One of President-elect Donald Trump’s key campaign promises was to “dismantle” the controversial Dodd-Frank Act. It’s a promise that got many in the insurance industry on Trump’s side, as the business community has long maintained that Dodd-Frank places undue burdens on businesses.
One of Dodd-Frank’s most contentious effects has been the creation of “systemically important financial institutions”, or SIFIs. Three insurers – Prudential, AIG
and MetLife – were designated SIFIs, and have chafed at the stringent capital standards and stress testing the designation requires. If Trump has his way, that could go by the wayside.
But one of the driving forces behind Dodd-Frank and the architect of the Consumer Financial Protection Bureau, Sen. Elizabeth Warren, said the act isn’t going down without a fight.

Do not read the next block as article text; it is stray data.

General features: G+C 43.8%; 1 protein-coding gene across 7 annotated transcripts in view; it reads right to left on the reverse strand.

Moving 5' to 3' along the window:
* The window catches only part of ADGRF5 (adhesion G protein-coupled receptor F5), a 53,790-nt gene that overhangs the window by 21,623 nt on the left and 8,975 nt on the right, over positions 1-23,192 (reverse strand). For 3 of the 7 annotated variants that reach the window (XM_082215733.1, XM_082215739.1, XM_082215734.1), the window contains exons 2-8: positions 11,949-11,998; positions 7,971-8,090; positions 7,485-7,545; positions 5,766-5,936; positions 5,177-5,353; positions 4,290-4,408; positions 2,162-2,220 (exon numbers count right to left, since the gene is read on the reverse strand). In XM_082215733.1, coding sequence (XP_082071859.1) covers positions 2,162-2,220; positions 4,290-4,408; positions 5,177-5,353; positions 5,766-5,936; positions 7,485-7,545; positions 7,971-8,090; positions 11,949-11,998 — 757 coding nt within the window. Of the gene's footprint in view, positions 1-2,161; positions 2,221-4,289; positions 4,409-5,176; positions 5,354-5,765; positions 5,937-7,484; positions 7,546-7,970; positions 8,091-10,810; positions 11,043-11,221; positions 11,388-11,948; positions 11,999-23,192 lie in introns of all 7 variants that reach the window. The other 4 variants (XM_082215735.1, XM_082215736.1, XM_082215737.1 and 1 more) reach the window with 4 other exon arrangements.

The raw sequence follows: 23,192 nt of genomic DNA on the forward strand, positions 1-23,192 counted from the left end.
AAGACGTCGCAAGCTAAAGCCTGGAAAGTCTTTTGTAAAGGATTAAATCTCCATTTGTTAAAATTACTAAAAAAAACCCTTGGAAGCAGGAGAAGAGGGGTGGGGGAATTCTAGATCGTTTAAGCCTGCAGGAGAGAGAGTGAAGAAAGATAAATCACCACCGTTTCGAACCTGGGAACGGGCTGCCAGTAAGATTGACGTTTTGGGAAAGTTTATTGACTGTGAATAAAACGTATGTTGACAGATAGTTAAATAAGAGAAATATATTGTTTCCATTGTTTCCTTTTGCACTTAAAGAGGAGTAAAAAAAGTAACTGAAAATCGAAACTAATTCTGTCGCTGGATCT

Warren (D-Mass.) said in a blog post that she’s prepared to work with Trump if he intends to “increase the security of middle-class families.”
“But let’s also be clear about what rebuilding our economy does not mean,” she said. “It does not mean handing the keys to our economy over to Wall Street so they can run it for themselves. Americans want to hold the big banks accountable.”
That’s not going to happen, Warren said, if the government guts Dodd-Frank.
“If Trump and the Republican Party try to turn loose the big banks and financial institutions so they can once again gamble with our economy and bring it all crashing down, then we will fight them every step of the way,” she said.
Warren acknowledged that the election showed an America ready for change.
“Regardless of political party, working families are disgusted by a Washington that works for the rich and powerful and leaves everyone else behind,” she said. “The American people have called out loudly for economic and political reform.”
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